Scientists demo radio wave "twisting" to increase bandwidth

By on March 2, 2012, 1:30 PM

A group of Italian and Swedish researchers claim to have found a way to dramatically boost the information-carrying capacity of radio waves by employing a technique called "orbital angular momentum." Essentially the technique consists in forcing radio waves to twist about their axis as they travel, tracing out the shape of fusilli pasta, and varying this twist could allow a number of channels to be broadcast in the same frequency band.

The researchers demonstrated their theory by transmitting two twisted radio waves in the 2.4 GHz band, over a distance of 442 meters from San Giorgio island to Palazzo Ducale in St. Mark's square on the mainland of Venice, where they were able to pick up the two separate channels.

Apparently it shouldn't be too hard or expensive to add more twisted waves and increase the number of signals that can be sent simultaneously. Dr Fabrizio Tamburini, one of the researchers, explained to PhysOrg:

"Each of these twisted beams can be independently generated, propagated and detected even in the very same frequency band, behaving as independent communication channels [...] Within reasonable economic boundaries, one can think about using five orbital angular momentum states, from -5 (counter-clockwise) up to 5 (clockwise), including untwisted waves. In this instance, we can have 11 channels in one frequency band. It is possible to use multiplexing, like in digital TV, on each of these to implement even more channels on the same states."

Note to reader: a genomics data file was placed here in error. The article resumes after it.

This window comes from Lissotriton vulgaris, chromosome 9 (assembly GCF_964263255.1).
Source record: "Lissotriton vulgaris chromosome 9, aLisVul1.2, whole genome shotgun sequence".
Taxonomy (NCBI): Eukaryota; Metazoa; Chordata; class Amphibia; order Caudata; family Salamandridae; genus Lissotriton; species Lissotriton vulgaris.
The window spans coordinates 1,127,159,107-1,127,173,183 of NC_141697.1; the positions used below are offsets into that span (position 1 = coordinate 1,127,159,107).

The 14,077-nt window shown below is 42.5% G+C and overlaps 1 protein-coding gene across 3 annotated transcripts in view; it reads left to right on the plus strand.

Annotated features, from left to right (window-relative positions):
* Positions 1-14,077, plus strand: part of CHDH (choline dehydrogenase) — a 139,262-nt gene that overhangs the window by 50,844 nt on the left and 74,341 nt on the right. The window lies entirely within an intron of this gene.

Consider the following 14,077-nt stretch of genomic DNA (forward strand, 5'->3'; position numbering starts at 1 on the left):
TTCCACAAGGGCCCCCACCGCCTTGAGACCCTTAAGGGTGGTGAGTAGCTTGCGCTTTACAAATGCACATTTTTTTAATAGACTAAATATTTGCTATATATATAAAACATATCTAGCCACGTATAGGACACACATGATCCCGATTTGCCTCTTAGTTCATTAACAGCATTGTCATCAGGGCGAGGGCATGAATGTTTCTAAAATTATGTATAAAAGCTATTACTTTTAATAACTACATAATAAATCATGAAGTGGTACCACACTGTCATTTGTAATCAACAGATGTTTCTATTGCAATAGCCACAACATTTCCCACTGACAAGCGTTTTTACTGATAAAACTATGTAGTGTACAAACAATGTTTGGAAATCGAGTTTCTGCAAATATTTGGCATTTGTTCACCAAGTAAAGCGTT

According to Tamburini's calculations one could obtain 55 channels in the same frequency band. The findings, published in the New Journal of Physics yesterday, could pave the way for entirely new radio communication paradigms that might offer a solution to band congestion for radio, television, and Wi-Fi transmissions.




User Comments: 4

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ikesmasher said:

If only radio wave bandwidth couold be used for wifi for consumers, instead of law enforcement, etc.

I don't understand why they need it, their system works pretty well as it as, as far as I can tell.

psycros psycros said:

Leave it to the Italians to achieve a wireless breakthrough modeled after a noodle In all seriousness, I've been hearing about this kind of research for well over a year and figured it wouldn't be too long before it was engineered into reality. I expect we'll be seeing rollouts of this tech inside of two years - the cell carriers will be racing to develop their own versions of it. A shame they'll probably only use it to create 6G radios instead of actually expanding their network capacity.

DanUK DanUK said:

This is fascinating! Nice find. Also "lulz" @ psycros' first sentence.

TorturedChaos, TechSpot Chancellor, said:

I wonder if it takes completely different equipment or if current WiFi equipment can do it with a software update....

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